• Oct. 21, 2019, 1:48 a.m.

    In that episode, Isaac claimed, "Over an infinite period of time, anything that can happen will happen...". I agree that if the probability of that thing that "can happen" is static, then it will happen. What if the probability of that thing is not static but decreases over time? Will that thing happen eventually?

    Imagine this game. You have a magic die that begins with 6 numbered sides. You win the game if you roll a 1. At the start of the game you have a 1 in 6 chance of winning. If you don't win the game after the first roll, the magic die increases by 1 side so on the next trial you have a 1 in 7 chance of winning. If you go on to a third trial the die has 8 sides, On the forth trial it has 9 sides and so on. Is it possible to roll such a die an infinite number of times and never roll a 1(win the game)? Its always possible to win the game but does an infinite number of tries guarantee you will win it?

    Admittedly the above thought experiment is contrived. Nevertheless similar situations do happen in real life. Can a roulette player who starts a quest to quit gambling when he/she is even when they are currently down by $10000 ever have a winning steak that takes them back to even if they play the game for eternity? It could happen, but is it guaranteed? If they play for an eternity they will certainly have winning streaks that clear $10000 in losses. The problem for our degene gambler is while he/she is chasing that streak his/her losses our very likely to grow. After a billion spins our roulette player might have to run into a 100 billion dollar winning streak to get back to even and that is a much harder thing to accomplish..

  • Oct. 21, 2019, 1:22 p.m.

    What if the probability of that thing is not static but decreases over time?
    To be absolute, that depends on the specific ways in which the "probability[...] decreases over time". So Will that thing happen eventually? = not necessarily at all.
    Its always possible to win the game but does an infinite number of tries guarantee you will win it?
    (This site doesn't have the capability to deal with equations so you want the specifics i can write it down and send a pic of it over the Discord.)
    In this example, you might be tempted to consider what happens when you are on a 1000000-ish losing streak and think that if you were to continue like that, even though the chances of finally succeeding would be small yet wouldn't be exactly zero. Then use that argument, over a specific case, to justify that you could always win in the end or something. However that's not exactly how "infinities" work. You can totally have sums or products (here the products of the probability of wining/losing at each step) that are infinite and yet converge to a finite number. If you are rusty on indeterminate forms you can skip the computational part and just prove that the probability of not winning on the first try then not winning on the second ... and so on (product of increasing fractions getting closer to one at each step) is bounded by some other probability. Here to simply answer you question of am i guaranteed to win you can show that the infinite product is positive and so you can totally never win. Equivalently, you can try to prove that the possibility of winning your game is less than one.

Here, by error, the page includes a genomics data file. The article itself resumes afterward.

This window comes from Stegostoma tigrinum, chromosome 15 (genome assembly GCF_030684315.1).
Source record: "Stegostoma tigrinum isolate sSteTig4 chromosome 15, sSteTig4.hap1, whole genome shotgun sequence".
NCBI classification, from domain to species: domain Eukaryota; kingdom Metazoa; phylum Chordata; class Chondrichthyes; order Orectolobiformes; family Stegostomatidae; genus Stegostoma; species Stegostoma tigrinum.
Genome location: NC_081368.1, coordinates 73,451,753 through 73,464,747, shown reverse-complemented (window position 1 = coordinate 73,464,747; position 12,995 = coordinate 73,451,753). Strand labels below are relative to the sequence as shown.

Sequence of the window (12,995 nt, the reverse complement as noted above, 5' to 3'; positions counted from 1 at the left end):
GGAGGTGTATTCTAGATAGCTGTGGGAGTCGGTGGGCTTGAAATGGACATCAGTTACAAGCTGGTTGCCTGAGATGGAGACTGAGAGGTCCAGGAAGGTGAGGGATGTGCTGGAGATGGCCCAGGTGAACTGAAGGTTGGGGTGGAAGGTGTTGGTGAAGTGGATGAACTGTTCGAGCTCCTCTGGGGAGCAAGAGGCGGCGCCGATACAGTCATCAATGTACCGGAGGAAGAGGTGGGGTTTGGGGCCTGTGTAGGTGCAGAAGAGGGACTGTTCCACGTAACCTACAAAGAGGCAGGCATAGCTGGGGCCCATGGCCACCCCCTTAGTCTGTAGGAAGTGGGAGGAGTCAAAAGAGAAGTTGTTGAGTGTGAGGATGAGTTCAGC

I really can't answer your next proposal of game properly without hand-waving with just words, but i hope you get the idea.
    Now you didn't have to choose such examples, since i presume you were at first thinking about the quantum tunneling thingy that is supposed to get all stars all "rusty" in the end. If we make the egregious approximation of only considering closeness of the two atoms and their "energy levels" (more hand-waving i know sry), then the probability of "protons" (to keep things simple) within a dead star to quantum tunnel and form an iron atom will decrease. Think of the extremes: the first two "atoms" combing will most likely be two close to each other. But now imagine the last step of completely transforming the dead star into a ball of iron: most likely the two last atoms would be pretty far from each other. So you can have couples of atoms that are in kissing distance and other that could be diametrically separated (so miles apart from each other). You can consider that the energy variations would have faded away and been thermally dissipated with the infinite temperature sink/source of the background universe and claim that these variation are negligible but the distance between the two "atoms" is not a constant, and most likely decreases if i may add.